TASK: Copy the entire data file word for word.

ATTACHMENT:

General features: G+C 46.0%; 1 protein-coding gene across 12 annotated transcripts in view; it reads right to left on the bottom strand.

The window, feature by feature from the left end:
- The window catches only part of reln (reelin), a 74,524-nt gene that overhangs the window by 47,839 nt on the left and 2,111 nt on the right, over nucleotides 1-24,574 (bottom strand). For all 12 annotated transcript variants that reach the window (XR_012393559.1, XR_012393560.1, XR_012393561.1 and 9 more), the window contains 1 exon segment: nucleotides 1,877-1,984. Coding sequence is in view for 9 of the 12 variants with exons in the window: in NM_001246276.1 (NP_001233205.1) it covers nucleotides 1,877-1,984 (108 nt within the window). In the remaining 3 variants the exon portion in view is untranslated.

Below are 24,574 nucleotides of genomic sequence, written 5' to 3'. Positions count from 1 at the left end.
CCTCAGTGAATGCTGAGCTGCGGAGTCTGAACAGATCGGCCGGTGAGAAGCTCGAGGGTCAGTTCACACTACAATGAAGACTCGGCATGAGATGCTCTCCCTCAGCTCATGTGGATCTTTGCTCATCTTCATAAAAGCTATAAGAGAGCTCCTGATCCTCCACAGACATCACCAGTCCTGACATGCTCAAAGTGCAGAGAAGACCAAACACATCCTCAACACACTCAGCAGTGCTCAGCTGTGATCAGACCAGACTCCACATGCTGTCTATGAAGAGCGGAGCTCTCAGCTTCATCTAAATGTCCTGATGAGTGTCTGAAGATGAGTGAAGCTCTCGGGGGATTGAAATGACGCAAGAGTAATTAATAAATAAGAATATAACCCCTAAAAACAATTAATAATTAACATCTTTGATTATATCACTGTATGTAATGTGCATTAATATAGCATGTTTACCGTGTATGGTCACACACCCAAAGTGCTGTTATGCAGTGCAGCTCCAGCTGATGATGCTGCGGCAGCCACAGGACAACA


General features: G+C 46.0%; 1 protein-coding gene across 12 annotated transcripts in view; it reads right to left on the bottom strand.

The window, feature by feature from the left end:
- The window catches only part of reln (reelin), a 74,524-nt gene that overhangs the window by 47,839 nt on the left and 2,111 nt on the right, over nucleotides 1-24,574 (bottom strand). For all 12 annotated transcript variants that reach the window (XR_012393559.1, XR_012393560.1, XR_012393561.1 and 9 more), the window contains 1 exon segment: nucleotides 1,877-1,984. Coding sequence is in view for 9 of the 12 variants with exons in the window: in NM_001246276.1 (NP_001233205.1) it covers nucleotides 1,877-1,984 (108 nt within the window). In the remaining 3 variants the exon portion in view is untranslated.

Below are 24,574 nucleotides of genomic sequence, written 5' to 3'. Positions count from 1 at the left end.
CCTCAGTGAATGCTGAGCTGCGGAGTCTGAACAGATCGGCCGGTGAGAAGCTCGAGGGTCAGTTCACACTACAATGAAGACTCGGCATGAGATGCTCTCCCTCAGCTCATGTGGATCTTTGCTCATCTTCATAAAAGCTATAAGAGAGCTCCTGATCCTCCACAGACATCACCAGTCCTGACATGCTCAAAGTGCAGAGAAGACCAAACACATCCTCAACACACTCAGCAGTGCTCAGCTGTGATCAGACCAGACTCCACATGCTGTCTATGAAGAGCGGAGCTCTCAGCTTCATCTAAATGTCCTGATGAGTGTCTGAAGATGAGTGAAGCTCTCGGGGGATTGAAATGACGCAAGAGTAATTAATAAATAAGAATATAACCCCTAAAAACAATTAATAATTAACATCTTTGATTATATCACTGTATGTAATGTGCATTAATATAGCATGTTTACCGTGTATGGTCACACACCCAAAGTGCTGTTATGCAGTGCAGCTCCAGCTGATGATGCTGCGGCAGCCACAGGACAACA